Sinn Féin believes that the NATO bombing of Serbia should end. Slobodan Milosevic is a gross violator of human rights but the bombing of Serbia is not the solution to the complex political crisis in the Balkans. Instead of passive support for NATO Ireland should be part of the effort in the European Union and in the United Nations to secure a diplomatic solution.

Sinn Féin believes we should:

 

Accountability in Europe

The resignation in recent months of all of the members of the European Union Commission has highlighted the democratic deficit within the European Union. This is just one of a complex series of institutions and power structures which have superseded national parliaments and the rights of citizens, a situation referred to as the `democratic deficit'.

Sinn Féin is opposed to these undemocratic structures. We are against the present structure of the European Union Commission which is a hugely powerful and unelected executive, beyond the control of elected members. Sinn Féin oppose institutions such as the European Central Bank which is unelected, unaccountable and unrepresentative.

The ongoing transfer of economic and political power and sovereignty from individual states to the European Union is a matter of grave concern and is something we are working to reverse. Sinn Féin believes:

 

Economy

Sinn Féin has been highly critical of European Union economic policies and in recent years have voiced our opposition to Economic Monetory Union and the EURO. We believe EMU will limit the right of Irish people to control their own economy. If implemented EMU will represent a backwards step with potential costs for Ireland, north and south. EMU is contrary to our socialist, republican objectives of national sovereignty in political, economic and social terms.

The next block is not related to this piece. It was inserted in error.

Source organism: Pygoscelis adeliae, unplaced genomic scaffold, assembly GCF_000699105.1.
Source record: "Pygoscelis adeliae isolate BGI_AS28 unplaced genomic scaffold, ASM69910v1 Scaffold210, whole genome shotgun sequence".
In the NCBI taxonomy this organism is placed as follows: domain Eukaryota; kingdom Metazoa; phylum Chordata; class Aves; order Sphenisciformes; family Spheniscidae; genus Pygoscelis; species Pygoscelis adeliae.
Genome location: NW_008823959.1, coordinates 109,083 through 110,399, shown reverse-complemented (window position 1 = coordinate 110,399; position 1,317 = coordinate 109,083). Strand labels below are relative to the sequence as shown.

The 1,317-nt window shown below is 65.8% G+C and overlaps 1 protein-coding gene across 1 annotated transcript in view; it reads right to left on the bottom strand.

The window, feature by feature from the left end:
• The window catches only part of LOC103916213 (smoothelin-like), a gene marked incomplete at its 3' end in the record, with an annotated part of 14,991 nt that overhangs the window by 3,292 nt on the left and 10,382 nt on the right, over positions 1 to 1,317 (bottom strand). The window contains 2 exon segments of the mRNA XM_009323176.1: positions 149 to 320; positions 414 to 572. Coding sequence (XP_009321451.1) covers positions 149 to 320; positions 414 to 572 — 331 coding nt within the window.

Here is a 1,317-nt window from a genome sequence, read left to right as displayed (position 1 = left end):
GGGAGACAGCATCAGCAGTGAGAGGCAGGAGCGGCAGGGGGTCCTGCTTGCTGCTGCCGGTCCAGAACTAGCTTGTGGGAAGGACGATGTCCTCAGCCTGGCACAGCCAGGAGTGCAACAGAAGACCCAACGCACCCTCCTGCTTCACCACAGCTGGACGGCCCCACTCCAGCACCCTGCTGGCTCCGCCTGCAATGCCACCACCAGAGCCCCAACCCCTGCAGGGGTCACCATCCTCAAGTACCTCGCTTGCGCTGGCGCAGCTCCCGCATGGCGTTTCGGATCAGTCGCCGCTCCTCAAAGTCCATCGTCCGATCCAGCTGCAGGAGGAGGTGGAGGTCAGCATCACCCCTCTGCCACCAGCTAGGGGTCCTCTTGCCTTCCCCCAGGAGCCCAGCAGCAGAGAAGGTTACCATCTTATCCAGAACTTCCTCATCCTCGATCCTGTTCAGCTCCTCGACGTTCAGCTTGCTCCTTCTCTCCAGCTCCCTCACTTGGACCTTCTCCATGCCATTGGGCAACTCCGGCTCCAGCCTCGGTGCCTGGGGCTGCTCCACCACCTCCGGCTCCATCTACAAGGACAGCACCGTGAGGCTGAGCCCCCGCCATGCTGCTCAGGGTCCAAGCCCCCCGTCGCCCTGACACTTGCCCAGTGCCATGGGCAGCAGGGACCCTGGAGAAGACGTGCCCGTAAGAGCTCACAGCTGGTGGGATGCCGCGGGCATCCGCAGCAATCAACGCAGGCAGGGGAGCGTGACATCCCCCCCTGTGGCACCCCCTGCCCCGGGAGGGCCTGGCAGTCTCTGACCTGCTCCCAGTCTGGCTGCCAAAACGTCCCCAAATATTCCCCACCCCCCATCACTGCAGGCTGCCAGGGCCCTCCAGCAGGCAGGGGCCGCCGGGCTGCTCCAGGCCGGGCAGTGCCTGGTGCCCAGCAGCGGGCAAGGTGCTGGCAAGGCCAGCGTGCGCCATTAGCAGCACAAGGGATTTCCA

Our vision of EU economic policy involves:

Our opposition to the EMU is for the following reasons:

 

EU Structural Funds

The 26 Counties will receive total structural and cohesion funds of £ 2.97 billion between the years 2000 and 2006. The Six Counties will receive £1.5 billion for the same period. The EU Peace and Reconciliation Fund will receive an additional £400 million.

Sinn Fein believes that the Dublin and London governments have missed a great opportunity in the latest round of structural fund negotiations to maximise the benefits to the people of Ireland. Sinn Féin is calling for:

 

CAP reform

The recent negotiations on Agenda 2000 took no action to end the inequities of the CAP. There was no recognition of the problems facing small farmers and there was little to assist the almost 5,000 people who are leaving farming annually or indeed those farmers throughout Ireland who are facing collapsing incomes

Sinn Fein proposes:

 

Environment

Sinn Féin is committed to the principles of sustainable development. The aim of environmental policy both within Ireland and the European Union must be to create less pollution, use energy wisely and to reduce, reuse and recycle waste.

Sinn Féin are calling for:

 

Equality

Parallel to the moves towards economic and political union by European Union member states is the programme to create a Social Europe. While some progress has been made efforts to tackle social exclusion have yet to be given sufficient priority.

Sinn Féin believe that equality and bringing an end to exclusion and discrimination must be at the heart of European Union social policy. Sinn Féin is calling for: